Public Use of Conservation Land
Everybody needs beauty as well as bread, places to play in and pray in, where nature may heal and give strength to body and soul. John Muir
This is a follow up blog regarding how STPAL balances our sometimes competing missions of land conservation, public use parks, and organizational viability.
It is intentional that in our name the word Parks comes before Land. We were founded in order to create public parks. It is our first priority. So why do we also function as a conservation land trust?
First, we want our efforts to have permanence. Having our land permanently conserved via deed restriction makes the lands’ natural state also permanent. It gives us hope that our parks will remain in use forever. This is a powerful and highly motivating concept.
Second, our land donors and financial supporters like to know that their gifts will have long lasting impact. Having the land conserved provides that surety.
Third, having the land permanently conserved makes it exempt from property taxes. Although I still spend significant and usually aggravating time dealing with some counties as they slowly realize that they can’t tax us.
And finally, the conservation deed restrictions force us and future STPAL Boards and Staff to adhere to our vision of permanent public parks with significant natural areas. We recognize that there may come a time when STPAL could face a crisis or simply stray from its mission. By permanently conserving the land now we prevent the land from being changed, harmed or even developed in the future. But even today we appreciate that we are forced to keep our conservation land in its natural state. It simplifies our planning and decision making.
Our current 17 properties are all 100% conserved with just one exception. We can build natural surface trails and parking areas. We can install low impact and minimal signage. We can build natural unplumbed restrooms (google: moldering privy or composting toilet). We can put in disc golf courses. We can install educational and science research components. We can plant native species and remove invasive plants. We can possibly build pavilions, canoe/kayak launches, boardwalks, shooting/archery ranges, and other simple low impact structures. We can consider permitting mountain biking, horseback riding, hiking, birdwatching, very limited hunting, limited fishing, limited camping and other activities as long as they do not harm the conservation values of the land. Conservation values examples include water quality and flood control; plant and wildlife habitat protection; and protection of scenic views. Some of the typical park amenities that can’t be built on conservation land are soccer/baseball/softball and other organized sports fields, playgrounds, ATV areas, and other high impact uses. We also are mandated to provide the public use at no or very low cost for participants. This will prevent our parks from ever requiring payment for usage.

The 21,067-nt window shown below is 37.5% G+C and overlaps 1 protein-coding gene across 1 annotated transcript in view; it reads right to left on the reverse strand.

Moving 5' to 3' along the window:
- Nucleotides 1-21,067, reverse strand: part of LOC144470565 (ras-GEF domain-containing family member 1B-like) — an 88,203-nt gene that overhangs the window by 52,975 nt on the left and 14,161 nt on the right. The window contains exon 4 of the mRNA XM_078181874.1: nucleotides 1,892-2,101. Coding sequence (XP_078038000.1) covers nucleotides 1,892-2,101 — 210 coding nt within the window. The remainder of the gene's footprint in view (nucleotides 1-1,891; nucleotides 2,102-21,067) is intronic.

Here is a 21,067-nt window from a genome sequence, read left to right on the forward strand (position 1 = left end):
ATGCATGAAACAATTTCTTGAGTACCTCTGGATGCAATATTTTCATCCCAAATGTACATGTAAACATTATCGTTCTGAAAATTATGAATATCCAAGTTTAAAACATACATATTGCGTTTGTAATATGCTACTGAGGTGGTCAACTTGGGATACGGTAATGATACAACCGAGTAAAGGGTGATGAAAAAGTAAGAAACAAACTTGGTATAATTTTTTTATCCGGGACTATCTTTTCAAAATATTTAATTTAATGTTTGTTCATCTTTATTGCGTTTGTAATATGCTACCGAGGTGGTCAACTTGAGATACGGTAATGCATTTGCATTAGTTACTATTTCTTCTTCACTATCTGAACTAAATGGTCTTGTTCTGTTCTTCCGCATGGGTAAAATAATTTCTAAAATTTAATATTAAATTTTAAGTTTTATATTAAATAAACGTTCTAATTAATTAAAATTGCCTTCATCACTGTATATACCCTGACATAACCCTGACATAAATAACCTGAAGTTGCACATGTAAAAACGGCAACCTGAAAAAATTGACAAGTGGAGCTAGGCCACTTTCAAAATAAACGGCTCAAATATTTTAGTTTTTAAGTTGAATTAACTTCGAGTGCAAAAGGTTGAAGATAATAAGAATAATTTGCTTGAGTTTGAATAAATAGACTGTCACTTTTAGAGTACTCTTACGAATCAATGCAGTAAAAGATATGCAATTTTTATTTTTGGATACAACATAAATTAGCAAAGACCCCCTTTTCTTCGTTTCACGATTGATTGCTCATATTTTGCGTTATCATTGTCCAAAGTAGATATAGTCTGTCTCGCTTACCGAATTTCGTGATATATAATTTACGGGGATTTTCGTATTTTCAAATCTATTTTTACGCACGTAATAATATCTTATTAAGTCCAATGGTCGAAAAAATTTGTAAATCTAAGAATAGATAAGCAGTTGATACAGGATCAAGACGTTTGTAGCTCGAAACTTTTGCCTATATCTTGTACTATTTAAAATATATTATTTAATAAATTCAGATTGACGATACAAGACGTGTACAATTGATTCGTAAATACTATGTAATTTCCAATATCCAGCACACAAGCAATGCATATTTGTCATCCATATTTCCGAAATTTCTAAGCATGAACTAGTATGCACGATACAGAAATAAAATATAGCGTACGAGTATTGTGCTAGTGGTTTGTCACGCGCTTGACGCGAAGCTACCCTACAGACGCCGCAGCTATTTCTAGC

In summary, parks on conservation land have a theme of Quiet Enjoyment of Nature.
This is a little additional insight into STPAL’s balancing act. There is more to follow in coming blogs